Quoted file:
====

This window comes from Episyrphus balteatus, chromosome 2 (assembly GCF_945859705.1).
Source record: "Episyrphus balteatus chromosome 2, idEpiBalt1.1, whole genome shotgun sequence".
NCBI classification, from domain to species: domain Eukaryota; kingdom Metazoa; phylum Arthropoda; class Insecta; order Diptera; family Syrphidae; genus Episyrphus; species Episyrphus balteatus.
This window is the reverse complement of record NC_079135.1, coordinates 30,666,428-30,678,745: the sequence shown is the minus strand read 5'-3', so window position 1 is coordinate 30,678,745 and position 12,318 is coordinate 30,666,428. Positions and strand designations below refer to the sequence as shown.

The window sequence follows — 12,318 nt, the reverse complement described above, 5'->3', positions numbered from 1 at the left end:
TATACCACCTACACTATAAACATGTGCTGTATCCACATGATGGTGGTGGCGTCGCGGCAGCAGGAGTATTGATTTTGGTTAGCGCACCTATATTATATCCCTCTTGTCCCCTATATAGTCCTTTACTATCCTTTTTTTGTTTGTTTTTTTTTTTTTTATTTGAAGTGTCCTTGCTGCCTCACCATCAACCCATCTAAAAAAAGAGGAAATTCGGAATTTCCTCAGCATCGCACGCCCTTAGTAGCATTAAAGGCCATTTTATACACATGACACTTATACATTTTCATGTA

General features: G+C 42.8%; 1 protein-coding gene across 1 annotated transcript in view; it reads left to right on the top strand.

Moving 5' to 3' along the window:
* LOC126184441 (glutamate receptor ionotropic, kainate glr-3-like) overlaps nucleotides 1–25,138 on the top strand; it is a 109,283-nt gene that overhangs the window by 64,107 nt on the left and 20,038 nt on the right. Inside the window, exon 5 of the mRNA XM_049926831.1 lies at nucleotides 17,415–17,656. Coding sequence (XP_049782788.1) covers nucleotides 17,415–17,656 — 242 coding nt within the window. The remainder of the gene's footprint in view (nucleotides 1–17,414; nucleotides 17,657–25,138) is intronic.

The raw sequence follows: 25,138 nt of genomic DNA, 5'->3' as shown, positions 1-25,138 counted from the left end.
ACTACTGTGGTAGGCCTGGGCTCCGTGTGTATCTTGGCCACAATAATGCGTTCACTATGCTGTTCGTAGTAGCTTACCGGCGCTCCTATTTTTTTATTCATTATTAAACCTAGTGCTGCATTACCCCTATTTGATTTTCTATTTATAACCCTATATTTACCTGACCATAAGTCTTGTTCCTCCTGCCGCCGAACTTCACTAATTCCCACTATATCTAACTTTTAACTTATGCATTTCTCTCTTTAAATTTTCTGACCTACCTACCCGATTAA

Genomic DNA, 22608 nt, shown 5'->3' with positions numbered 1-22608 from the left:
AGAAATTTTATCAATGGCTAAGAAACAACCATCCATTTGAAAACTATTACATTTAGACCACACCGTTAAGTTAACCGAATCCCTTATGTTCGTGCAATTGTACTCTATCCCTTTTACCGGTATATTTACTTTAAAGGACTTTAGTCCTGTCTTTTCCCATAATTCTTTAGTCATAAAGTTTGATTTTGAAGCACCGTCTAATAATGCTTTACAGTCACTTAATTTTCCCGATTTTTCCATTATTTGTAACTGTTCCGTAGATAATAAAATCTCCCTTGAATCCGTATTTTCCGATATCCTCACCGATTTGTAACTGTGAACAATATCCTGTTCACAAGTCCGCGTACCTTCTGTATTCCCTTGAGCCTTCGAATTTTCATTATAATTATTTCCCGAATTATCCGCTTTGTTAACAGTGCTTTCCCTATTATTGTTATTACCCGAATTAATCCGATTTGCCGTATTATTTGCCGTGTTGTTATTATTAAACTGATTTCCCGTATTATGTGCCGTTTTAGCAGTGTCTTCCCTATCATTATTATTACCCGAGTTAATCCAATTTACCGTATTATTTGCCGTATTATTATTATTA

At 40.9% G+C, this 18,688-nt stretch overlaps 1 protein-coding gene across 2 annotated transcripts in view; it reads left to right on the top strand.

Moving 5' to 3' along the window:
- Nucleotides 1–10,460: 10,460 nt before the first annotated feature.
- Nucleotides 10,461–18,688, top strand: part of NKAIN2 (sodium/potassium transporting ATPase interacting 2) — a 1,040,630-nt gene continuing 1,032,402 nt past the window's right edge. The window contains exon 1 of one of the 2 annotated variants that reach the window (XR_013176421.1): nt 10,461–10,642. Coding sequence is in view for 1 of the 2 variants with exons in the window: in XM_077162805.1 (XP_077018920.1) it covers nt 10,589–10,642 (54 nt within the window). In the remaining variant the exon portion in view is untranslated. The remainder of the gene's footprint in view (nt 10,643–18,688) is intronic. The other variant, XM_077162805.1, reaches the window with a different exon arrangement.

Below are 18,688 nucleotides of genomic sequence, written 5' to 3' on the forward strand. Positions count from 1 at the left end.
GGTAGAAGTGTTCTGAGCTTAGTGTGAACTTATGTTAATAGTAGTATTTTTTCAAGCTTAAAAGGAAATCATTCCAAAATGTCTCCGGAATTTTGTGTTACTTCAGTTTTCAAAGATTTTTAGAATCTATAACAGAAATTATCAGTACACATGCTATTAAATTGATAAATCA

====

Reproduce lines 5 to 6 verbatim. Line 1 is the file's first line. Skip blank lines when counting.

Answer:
The window sequence follows — 12,318 nt, the reverse complement described above, 5'->3', positions numbered from 1 at the left end:
TATACCACCTACACTATAAACATGTGCTGTATCCACATGATGGTGGTGGCGTCGCGGCAGCAGGAGTATTGATTTTGGTTAGCGCACCTATATTATATCCCTCTTGTCCCCTATATAGTCCTTTACTATCCTTTTTTTGTTTGTTTTTTTTTTTTTTATTTGAAGTGTCCTTGCTGCCTCACCATCAACCCATCTAAAAAAAGAGGAAATTCGGAATTTCCTCAGCATCGCACGCCCTTAGTAGCATTAAAGGCCATTTTATACACATGACACTTATACATTTTCATGTA